DCMS officials continue to assess how COVID-19 is impacting on young people and youth services. We will keep engaging with the youth sector as plans for the Youth Investment Fund develop, and expect to publish further details in due course.

Baroness Barran
Parliamentary Under-Secretary (Department for Education)
10th Jun 2020
To ask Her Majesty's Government when they expect to announce a decision on the continuation of the Primary PE and Sport Premium for the next academic year.

The government will confirm arrangements for the PE and Sport Premium in the 2020-21 academic year as soon as possible.

14th May 2020
To ask Her Majesty's Government when they plan to publish their standard operating procedure for children’s hospices and community-provided children’s palliative care during the COVID-19 pandemic.

Working with key stakeholders, NHS England and NHS improvement have developed a standard operating procedure (SOP), for palliative care for children and young people in community and hospice settings during the COVID-19 pandemic, which is due to be published shortly.

The SOP is aimed at supporting staff who are providing care or supporting children and young people, and their families, who have palliative and/or end of life care needs in the community, including home and hospice care. Palliative care will include some children and young people who have life-limiting long-term conditions and complex health needs. It encourages all providers of children’s palliative care (statutory and voluntary sector) to work collaboratively and flexibly across health settings to support this group of children and young people and keep them safe during the pandemic.

25th Jan 2021
To ask Her Majesty's Government what assessment they have made of the cumulative impact on business (1) lending, and (2) cashflow, of the extension of secondary preferential creditor status to HMRC in the context of (a) the changes to the insolvency regime brought in by the Corporate Insolvency and Governance Act 2020, (b) the increase of the maximum value of the prescribed part to £800,000 on 6 April 2020, and (c) the value of taxes deferred under the VAT deferral scheme.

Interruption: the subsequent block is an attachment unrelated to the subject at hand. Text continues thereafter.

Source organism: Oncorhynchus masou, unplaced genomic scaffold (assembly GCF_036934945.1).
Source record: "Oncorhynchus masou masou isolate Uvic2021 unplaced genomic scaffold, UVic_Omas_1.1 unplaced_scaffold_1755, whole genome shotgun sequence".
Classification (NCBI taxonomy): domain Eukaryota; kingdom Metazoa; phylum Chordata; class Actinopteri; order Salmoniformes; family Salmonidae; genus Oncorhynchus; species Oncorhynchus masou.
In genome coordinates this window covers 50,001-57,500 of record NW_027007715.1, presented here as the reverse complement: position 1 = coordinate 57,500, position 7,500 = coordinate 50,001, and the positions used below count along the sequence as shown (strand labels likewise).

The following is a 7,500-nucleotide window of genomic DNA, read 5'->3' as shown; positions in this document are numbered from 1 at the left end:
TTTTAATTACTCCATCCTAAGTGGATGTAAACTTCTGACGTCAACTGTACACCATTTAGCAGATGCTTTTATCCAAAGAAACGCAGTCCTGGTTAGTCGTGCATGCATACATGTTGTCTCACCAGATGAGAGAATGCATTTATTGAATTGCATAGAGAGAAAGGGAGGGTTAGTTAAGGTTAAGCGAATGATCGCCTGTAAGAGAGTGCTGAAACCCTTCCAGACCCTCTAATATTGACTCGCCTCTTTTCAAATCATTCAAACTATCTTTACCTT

The recent reforms to HMRC’s creditor status for certain debts ensures that when a business enters insolvency, more of the taxes paid in good faith by its employees and customers, but held temporarily by the business, go to fund public services as intended, rather than be distributed to other creditors.

This measure is not expected to have a significant impact on the lending market or wider economy. The change is forecast to raise up to £255 million a year. To put this into perspective, bank lending to small and medium-sized businesses alone was £57 billion in 2019.

In 2020/21 this change is expected to raise an additional £40 million for the Exchequer. With regards to cash flow, the Government deferred an estimated £30 billion of VAT due during 2019/20 that can be paid off by instalments, interest-free, via the VAT New Payment Scheme as announced in the Winter Economy Plan.

At the same time, via changes to the Corporate Insolvency and Governance Act, there has been a moratorium on winding-up petitions by creditors, including HMRC. The changes to the Insolvency Act to increase the cap on the prescribed part is an overdue reform to bring it in line with inflation and has no detrimental effect on any of the other measures mentioned here.

The numerous support measures taken by the Government were put in place to prevent the failure or closure of viable businesses. The scale of these support measures far outweighs the recoveries that the Government would receive via HMRC’s preferential claims in insolvency.